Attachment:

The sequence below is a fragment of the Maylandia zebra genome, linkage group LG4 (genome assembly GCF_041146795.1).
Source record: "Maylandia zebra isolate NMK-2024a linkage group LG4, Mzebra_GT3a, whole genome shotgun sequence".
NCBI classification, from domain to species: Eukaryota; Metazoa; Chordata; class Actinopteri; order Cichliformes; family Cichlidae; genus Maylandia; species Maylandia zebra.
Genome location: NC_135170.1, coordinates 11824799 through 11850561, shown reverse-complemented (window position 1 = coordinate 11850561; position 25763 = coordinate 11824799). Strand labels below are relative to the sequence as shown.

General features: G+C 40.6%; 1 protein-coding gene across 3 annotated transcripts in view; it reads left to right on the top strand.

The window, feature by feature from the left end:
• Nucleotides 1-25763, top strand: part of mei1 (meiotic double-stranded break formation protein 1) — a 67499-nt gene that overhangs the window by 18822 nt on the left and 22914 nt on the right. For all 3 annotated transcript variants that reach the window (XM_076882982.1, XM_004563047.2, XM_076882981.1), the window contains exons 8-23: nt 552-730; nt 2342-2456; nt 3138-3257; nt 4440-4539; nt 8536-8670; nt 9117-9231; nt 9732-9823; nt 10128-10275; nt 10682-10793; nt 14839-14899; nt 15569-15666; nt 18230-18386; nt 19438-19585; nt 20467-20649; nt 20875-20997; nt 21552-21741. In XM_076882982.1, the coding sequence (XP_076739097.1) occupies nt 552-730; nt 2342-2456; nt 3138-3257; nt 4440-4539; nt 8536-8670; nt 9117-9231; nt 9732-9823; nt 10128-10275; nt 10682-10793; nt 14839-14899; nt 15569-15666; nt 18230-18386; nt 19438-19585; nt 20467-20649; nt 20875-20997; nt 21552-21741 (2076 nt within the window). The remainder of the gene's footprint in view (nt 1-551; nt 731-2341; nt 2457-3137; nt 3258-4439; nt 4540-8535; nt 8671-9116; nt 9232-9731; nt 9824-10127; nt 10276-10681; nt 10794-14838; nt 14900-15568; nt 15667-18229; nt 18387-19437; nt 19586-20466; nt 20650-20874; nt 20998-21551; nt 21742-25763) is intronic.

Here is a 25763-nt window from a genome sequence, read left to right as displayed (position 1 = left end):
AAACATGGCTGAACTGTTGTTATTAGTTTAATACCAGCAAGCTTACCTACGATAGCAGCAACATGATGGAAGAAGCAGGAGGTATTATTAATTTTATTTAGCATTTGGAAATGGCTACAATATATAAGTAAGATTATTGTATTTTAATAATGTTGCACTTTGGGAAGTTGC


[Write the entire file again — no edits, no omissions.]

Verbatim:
The sequence below is a fragment of the Maylandia zebra genome, linkage group LG4 (genome assembly GCF_041146795.1).
Source record: "Maylandia zebra isolate NMK-2024a linkage group LG4, Mzebra_GT3a, whole genome shotgun sequence".
NCBI classification, from domain to species: Eukaryota; Metazoa; Chordata; class Actinopteri; order Cichliformes; family Cichlidae; genus Maylandia; species Maylandia zebra.
Genome location: NC_135170.1, coordinates 11824799 through 11850561, shown reverse-complemented (window position 1 = coordinate 11850561; position 25763 = coordinate 11824799). Strand labels below are relative to the sequence as shown.

General features: G+C 40.6%; 1 protein-coding gene across 3 annotated transcripts in view; it reads left to right on the top strand.

The window, feature by feature from the left end:
• Nucleotides 1-25763, top strand: part of mei1 (meiotic double-stranded break formation protein 1) — a 67499-nt gene that overhangs the window by 18822 nt on the left and 22914 nt on the right. For all 3 annotated transcript variants that reach the window (XM_076882982.1, XM_004563047.2, XM_076882981.1), the window contains exons 8-23: nt 552-730; nt 2342-2456; nt 3138-3257; nt 4440-4539; nt 8536-8670; nt 9117-9231; nt 9732-9823; nt 10128-10275; nt 10682-10793; nt 14839-14899; nt 15569-15666; nt 18230-18386; nt 19438-19585; nt 20467-20649; nt 20875-20997; nt 21552-21741. In XM_076882982.1, the coding sequence (XP_076739097.1) occupies nt 552-730; nt 2342-2456; nt 3138-3257; nt 4440-4539; nt 8536-8670; nt 9117-9231; nt 9732-9823; nt 10128-10275; nt 10682-10793; nt 14839-14899; nt 15569-15666; nt 18230-18386; nt 19438-19585; nt 20467-20649; nt 20875-20997; nt 21552-21741 (2076 nt within the window). The remainder of the gene's footprint in view (nt 1-551; nt 731-2341; nt 2457-3137; nt 3258-4439; nt 4540-8535; nt 8671-9116; nt 9232-9731; nt 9824-10127; nt 10276-10681; nt 10794-14838; nt 14900-15568; nt 15667-18229; nt 18387-19437; nt 19586-20466; nt 20650-20874; nt 20998-21551; nt 21742-25763) is intronic.

Here is a 25763-nt window from a genome sequence, read left to right as displayed (position 1 = left end):
AAACATGGCTGAACTGTTGTTATTAGTTTAATACCAGCAAGCTTACCTACGATAGCAGCAACATGATGGAAGAAGCAGGAGGTATTATTAATTTTATTTAGCATTTGGAAATGGCTACAATATATAAGTAAGATTATTGTATTTTAATAATGTTGCACTTTGGGAAGTTGC